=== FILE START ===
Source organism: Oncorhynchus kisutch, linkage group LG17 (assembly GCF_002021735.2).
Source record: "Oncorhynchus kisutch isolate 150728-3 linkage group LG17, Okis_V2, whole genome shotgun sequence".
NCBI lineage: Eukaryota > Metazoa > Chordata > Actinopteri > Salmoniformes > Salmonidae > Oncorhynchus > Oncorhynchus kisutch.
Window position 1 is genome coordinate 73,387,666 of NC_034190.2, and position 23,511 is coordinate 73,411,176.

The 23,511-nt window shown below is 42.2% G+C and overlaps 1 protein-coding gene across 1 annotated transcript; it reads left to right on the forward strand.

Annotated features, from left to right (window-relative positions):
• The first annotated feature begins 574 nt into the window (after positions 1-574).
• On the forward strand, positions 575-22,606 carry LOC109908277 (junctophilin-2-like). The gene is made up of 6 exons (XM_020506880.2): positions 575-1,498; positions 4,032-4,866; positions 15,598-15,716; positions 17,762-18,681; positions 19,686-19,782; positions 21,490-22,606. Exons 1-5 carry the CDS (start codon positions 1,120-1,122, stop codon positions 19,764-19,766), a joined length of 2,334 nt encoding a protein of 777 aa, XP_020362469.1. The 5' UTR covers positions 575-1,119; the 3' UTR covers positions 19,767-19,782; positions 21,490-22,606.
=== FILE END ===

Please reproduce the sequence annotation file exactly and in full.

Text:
Source organism: Oncorhynchus kisutch, linkage group LG17 (assembly GCF_002021735.2).
Source record: "Oncorhynchus kisutch isolate 150728-3 linkage group LG17, Okis_V2, whole genome shotgun sequence".
NCBI lineage: Eukaryota > Metazoa > Chordata > Actinopteri > Salmoniformes > Salmonidae > Oncorhynchus > Oncorhynchus kisutch.
Window position 1 is genome coordinate 73,387,666 of NC_034190.2, and position 23,511 is coordinate 73,411,176.

The 23,511-nt window shown below is 42.2% G+C and overlaps 1 protein-coding gene across 1 annotated transcript; it reads left to right on the forward strand.

Annotated features, from left to right (window-relative positions):
• The first annotated feature begins 574 nt into the window (after positions 1-574).
• On the forward strand, positions 575-22,606 carry LOC109908277 (junctophilin-2-like). The gene is made up of 6 exons (XM_020506880.2): positions 575-1,498; positions 4,032-4,866; positions 15,598-15,716; positions 17,762-18,681; positions 19,686-19,782; positions 21,490-22,606. Exons 1-5 carry the CDS (start codon positions 1,120-1,122, stop codon positions 19,764-19,766), a joined length of 2,334 nt encoding a protein of 777 aa, XP_020362469.1. The 5' UTR covers positions 575-1,119; the 3' UTR covers positions 19,767-19,782; positions 21,490-22,606.